It’s been nearly 23 years since I married my lovely wife, so I am a bit out of touch with being single. Last week, however, gave me a taste of what it can be like and how simple things can become difficult.
I was given leave – even encouraged by my wife and family (should I be worried?) – to take a few days break for some serious hill-walking. It’s something I used to do often, before family and other priorities intervened. So off I went to the Yorkshire Dales.
I have no problem with my own company, although I’m glad to strike up brief conversations with other walkers during the day. However, it was not the walking that was the problem. It was the evenings.
On the first evening, I queued in a very busy pub to place an order for food. Having reached the front of the queue, I was ready to order when confronted with a problem by the barman. ‘What’s your table number?’ ‘I don’t have one’, I replied. ‘I need a table number to place your order?’ he said. ‘How can I save a table when I’m on my own and have to queue?’ I asked. And so the conversation went on. Eventually, we reached a compromise. I left my place at the front of the queue, got the number of the last vacant table (outside) and he allowed me back to the front to place my order. Fairly soon, a rather modest portion for the price arrived at my table.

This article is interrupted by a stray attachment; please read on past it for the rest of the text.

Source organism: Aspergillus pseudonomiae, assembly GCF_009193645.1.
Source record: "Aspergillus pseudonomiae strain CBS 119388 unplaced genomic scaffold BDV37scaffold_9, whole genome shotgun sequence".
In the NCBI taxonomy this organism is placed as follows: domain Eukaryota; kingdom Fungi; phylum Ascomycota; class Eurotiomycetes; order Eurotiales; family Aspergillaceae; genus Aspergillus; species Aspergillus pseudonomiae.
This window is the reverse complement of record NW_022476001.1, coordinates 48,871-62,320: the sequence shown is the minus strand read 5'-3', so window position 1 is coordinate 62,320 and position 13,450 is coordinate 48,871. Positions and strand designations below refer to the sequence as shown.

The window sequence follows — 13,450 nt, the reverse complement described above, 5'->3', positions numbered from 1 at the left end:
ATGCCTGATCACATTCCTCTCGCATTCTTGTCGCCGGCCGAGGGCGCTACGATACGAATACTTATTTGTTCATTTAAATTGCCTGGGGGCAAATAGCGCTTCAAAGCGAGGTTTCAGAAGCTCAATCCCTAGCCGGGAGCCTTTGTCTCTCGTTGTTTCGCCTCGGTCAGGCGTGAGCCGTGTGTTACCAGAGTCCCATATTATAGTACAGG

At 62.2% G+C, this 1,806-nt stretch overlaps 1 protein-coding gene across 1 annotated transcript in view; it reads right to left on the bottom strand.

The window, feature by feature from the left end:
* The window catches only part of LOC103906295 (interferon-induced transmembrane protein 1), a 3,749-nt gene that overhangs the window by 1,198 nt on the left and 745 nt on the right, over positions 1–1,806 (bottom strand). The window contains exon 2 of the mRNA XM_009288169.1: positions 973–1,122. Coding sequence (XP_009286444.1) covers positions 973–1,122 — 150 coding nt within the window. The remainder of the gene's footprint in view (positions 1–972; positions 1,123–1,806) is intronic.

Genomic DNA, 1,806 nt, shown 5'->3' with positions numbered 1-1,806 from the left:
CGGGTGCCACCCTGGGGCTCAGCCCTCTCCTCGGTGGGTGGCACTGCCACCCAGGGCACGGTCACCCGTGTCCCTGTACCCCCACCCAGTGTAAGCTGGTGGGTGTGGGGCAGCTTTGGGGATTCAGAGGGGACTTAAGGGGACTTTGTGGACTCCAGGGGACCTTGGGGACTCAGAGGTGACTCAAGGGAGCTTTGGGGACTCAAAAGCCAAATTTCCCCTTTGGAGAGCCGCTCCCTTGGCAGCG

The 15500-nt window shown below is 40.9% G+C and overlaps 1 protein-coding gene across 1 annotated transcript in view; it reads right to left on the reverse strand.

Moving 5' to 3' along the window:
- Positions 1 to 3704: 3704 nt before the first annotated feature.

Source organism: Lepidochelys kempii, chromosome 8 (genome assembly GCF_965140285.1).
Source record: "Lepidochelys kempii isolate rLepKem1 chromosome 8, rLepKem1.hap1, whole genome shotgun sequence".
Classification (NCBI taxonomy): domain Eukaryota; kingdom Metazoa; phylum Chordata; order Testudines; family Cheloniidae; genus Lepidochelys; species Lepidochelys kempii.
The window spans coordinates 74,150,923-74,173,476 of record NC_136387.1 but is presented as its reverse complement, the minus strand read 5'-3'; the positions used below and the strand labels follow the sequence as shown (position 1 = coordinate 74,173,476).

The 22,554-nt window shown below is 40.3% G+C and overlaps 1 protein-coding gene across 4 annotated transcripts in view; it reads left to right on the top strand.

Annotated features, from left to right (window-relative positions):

I decided to try the other pub in the village for my dessert. ‘What’s your table number?’ asked the barmaid. ‘Oh, no, here we go again,’ I thought. We agreed on a table number, and eventually my sticky toffee pudding arrived.
The next evening, I tried another village pub. No problem with the ordering this time but, boy, was it boring waiting the half hour on my own for the food to turn up!
I know that many people are very content with being single. My experiences reminded me, though, that simple things like eating out alone can become difficult.
Is there too much of an assumption in our society that people live in couples or families? Should we be more actively inclusive of single people and their needs?